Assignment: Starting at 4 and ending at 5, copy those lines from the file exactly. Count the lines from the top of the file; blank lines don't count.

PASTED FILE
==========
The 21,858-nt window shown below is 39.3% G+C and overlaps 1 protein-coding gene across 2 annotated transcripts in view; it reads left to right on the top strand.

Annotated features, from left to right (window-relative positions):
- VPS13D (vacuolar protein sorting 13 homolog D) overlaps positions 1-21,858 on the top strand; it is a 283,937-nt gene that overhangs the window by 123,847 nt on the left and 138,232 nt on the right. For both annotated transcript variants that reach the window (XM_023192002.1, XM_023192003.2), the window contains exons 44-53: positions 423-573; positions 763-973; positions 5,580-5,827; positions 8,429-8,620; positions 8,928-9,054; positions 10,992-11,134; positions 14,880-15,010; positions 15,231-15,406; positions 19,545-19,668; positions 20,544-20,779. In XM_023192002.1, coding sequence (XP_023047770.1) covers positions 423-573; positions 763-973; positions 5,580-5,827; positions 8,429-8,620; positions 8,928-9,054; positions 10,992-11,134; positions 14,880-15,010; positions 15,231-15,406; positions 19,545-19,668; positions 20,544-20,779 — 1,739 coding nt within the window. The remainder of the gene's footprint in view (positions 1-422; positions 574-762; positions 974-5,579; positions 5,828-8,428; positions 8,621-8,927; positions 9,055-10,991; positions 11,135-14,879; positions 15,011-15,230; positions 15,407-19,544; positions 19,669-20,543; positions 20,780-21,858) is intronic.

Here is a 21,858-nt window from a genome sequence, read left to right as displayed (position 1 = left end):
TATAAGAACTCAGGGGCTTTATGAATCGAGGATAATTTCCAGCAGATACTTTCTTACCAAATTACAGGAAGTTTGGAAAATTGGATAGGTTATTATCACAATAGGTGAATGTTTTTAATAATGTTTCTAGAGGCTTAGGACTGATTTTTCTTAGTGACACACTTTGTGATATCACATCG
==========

Here is a 21,858-nt window from a genome sequence, read left to right as displayed (position 1 = left end):
TATAAGAACTCAGGGGCTTTATGAATCGAGGATAATTTCCAGCAGATACTTTCTTACCAAATTACAGGAAGTTTGGAAAATTGGATAGGTTATTATCACAATAGGTGAATGTTTTTAATAATGTTTCTAGAGGCTTAGGACTGATTTTTCTTAGTGACACACTTTGTGATATCACATCG